First, the most obvious time to bring employees together in person is when a new project kicks off or a new team is formed. Getting the team together for the first week or two, especially if it’s a new team forming, can help establish cultural trust. I have found that for new efforts, software practitioners resist this less than might be expected: it is exciting to be part of a new effort.
- An in-person kick-off meeting with stakeholders helps the team identify the goals of the project and align with stakeholders on their expectations. It helps the team “get it” far better than when remote. This means that the myriad of micro-decisions the team members make over the long term are far more aligned with the stakeholders goals. The team moves more quickly and stays on track once team members return to their remote working locations.
- Offline sessions such as meals, tech talks, or hearing from stakeholders informally create a type of experience that allows for rapport, candor, and second order discussions to take place. While useful in themselves, more important is that they allow for much improved future collaboration and trust later, when not physically together.
- Arguably most important, consecutive days spent doing “normal” day-to-day work massively accelerates the calibration of working norms. A few days a week with only partial participation of the whole team at any given time don’t accomplish anything like the success of one or two weeks of solid back-to-back interaction.
Second, for longer-running projects it’s important to get together physically to refresh the culture. I have been surprised more than once over the past six months when seemingly intractable disagreements that caused serious friction even on high-functioning teams seemed to disappear after one in-person offsite. In some cases it wasn’t even that a difficult issue was finally solved by deep in-person collaboration – it was that the issue magically disappeared altogether. It was just a mental block on how teammates understood each other when remote. Therefore, my recommendation is to bring teams together every, say, three months for a week of in-person collaboration. This can be when more resistance comes up – it is not obvious to us as humans that making the effort to get together is important for the health of the team and success of the business. We need a bit of encouragement. Therefore, I recommend making these ongoing get-togethers be more like “events”:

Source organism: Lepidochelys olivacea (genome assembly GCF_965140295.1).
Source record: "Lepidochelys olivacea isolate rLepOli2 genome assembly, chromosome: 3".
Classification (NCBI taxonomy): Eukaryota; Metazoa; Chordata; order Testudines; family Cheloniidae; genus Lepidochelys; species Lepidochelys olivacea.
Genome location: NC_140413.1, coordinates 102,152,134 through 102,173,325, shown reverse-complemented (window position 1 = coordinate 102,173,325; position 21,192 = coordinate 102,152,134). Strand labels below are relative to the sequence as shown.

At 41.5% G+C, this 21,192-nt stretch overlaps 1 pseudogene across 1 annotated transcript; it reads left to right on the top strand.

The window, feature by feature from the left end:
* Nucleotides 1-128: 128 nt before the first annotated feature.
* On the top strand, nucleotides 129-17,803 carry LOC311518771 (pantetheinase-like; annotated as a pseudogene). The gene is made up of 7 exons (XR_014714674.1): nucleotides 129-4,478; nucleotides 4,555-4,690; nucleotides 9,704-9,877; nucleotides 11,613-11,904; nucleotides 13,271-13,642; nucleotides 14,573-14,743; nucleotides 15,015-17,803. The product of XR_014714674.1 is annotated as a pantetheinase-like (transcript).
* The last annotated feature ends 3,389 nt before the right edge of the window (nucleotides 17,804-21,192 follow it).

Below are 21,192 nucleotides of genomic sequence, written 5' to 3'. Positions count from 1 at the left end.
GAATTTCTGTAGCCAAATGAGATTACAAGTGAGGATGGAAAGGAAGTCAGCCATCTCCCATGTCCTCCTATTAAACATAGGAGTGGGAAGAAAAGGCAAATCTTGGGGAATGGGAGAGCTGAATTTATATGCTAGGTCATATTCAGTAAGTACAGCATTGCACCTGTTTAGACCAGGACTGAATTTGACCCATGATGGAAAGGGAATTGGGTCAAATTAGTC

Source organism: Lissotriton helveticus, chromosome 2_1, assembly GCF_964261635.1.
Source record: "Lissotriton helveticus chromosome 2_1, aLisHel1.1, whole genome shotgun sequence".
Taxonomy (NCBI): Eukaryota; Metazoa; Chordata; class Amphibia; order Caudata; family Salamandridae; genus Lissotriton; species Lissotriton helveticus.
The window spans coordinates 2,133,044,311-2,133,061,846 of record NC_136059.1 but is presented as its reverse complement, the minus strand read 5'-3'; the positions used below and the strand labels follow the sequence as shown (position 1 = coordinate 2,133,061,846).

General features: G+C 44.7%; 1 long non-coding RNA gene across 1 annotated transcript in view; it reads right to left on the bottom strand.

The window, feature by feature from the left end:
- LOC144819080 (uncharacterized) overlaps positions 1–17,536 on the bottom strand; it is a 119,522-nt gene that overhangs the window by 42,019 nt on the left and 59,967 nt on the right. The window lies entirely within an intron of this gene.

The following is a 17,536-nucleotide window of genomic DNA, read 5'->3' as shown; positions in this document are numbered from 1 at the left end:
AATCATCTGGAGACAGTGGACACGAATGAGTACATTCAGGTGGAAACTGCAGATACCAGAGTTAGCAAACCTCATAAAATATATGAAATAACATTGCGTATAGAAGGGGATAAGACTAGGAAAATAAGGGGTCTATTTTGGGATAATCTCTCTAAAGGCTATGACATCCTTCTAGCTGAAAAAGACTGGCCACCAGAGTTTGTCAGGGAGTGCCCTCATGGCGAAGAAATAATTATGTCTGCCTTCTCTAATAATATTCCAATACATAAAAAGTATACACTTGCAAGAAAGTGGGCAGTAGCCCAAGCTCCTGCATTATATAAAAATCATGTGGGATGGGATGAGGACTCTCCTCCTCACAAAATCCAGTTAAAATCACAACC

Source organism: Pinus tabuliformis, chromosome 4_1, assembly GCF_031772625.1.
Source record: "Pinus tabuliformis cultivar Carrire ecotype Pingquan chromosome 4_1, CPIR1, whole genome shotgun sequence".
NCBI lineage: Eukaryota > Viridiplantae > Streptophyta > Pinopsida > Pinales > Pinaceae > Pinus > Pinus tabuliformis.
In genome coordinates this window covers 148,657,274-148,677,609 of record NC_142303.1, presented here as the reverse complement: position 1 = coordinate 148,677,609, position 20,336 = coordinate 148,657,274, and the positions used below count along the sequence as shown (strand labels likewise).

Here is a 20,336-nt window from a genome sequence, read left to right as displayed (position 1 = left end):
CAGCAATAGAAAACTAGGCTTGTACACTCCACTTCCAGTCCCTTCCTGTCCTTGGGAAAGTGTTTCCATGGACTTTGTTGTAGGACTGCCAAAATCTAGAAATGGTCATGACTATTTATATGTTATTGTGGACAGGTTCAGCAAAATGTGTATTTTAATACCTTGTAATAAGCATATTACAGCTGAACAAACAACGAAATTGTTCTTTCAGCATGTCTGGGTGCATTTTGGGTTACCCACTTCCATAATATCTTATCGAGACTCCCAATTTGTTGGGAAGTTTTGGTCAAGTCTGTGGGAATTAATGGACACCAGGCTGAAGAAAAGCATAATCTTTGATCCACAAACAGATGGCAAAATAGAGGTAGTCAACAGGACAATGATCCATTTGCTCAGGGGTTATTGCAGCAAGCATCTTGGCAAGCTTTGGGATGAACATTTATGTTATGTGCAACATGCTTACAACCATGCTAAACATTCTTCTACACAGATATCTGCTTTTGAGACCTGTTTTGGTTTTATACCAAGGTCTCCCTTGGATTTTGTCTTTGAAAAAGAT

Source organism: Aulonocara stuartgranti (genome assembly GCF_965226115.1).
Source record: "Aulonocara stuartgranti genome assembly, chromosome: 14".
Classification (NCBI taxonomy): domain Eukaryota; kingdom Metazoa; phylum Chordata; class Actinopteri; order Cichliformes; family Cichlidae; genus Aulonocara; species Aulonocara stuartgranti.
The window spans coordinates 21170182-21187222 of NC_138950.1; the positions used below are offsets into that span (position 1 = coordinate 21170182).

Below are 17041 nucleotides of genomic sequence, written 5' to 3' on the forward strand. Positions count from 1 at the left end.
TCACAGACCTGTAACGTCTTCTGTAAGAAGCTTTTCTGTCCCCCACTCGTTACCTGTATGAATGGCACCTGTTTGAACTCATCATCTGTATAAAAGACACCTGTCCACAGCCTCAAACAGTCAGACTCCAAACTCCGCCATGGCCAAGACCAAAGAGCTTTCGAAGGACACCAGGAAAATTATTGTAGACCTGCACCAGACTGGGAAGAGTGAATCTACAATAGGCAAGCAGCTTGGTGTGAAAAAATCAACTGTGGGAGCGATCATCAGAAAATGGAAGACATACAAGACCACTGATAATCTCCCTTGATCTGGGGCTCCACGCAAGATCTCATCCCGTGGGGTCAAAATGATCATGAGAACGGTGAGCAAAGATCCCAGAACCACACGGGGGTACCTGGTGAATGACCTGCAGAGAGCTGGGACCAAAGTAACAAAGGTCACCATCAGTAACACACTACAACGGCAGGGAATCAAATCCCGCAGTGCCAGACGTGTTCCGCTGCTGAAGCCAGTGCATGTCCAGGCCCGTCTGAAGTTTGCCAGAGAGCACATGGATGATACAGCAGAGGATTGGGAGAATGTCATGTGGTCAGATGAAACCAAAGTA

- Timing them to celebrate product releases further establishes camaraderie among the team and can drive momentum into the next release through launch.
- Hold a team meal that feels special; invite a senior executive to speak; time them with watch parties for company town halls, etc.
Thirdly, what I believe does not make sense is the “compromise” of management asking employees to come in 2-3 days a week. I’d question that in two ways. First, practically, it brings up an “us and them” dynamic of those who live near enough to an office to come in versus not, and it’s harder to optimize a real estate footprint around. But secondly, and more profoundly, the mandate is too divorced from the work. It doesn’t respect the product life cycle; it doesn’t make certain of using the time for specific high-value activities that form a culture; and it is all too easy for the employee to consider it simply a less oppressive form of drudgery than five days a week. Perhaps that last part sounds cynical, but without a “why” attached to the work itself, software practitioners quickly become frustrated with what come to be seen as arbitrary rules.
Software development is a creative endeavor that is much more productive and much less risky when teams have moments of “togetherness.” The business need is best satisfied when teams respond quickly to end-user needs, which calls for a level of collaboration, communication, and trust that isn’t possible to create and maintain when purely remote. We need to think of the office as a tool that is critical to enable a high-performance team culture, and experiment with its use in that regard, and then we’ll get it right. Whether or not remote work takes a more permanent place in how an organization operates, the guiding principle must be to foster a culture of collaboration that aligns engineering teams with the business goals.
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IT Leadership, Remote Work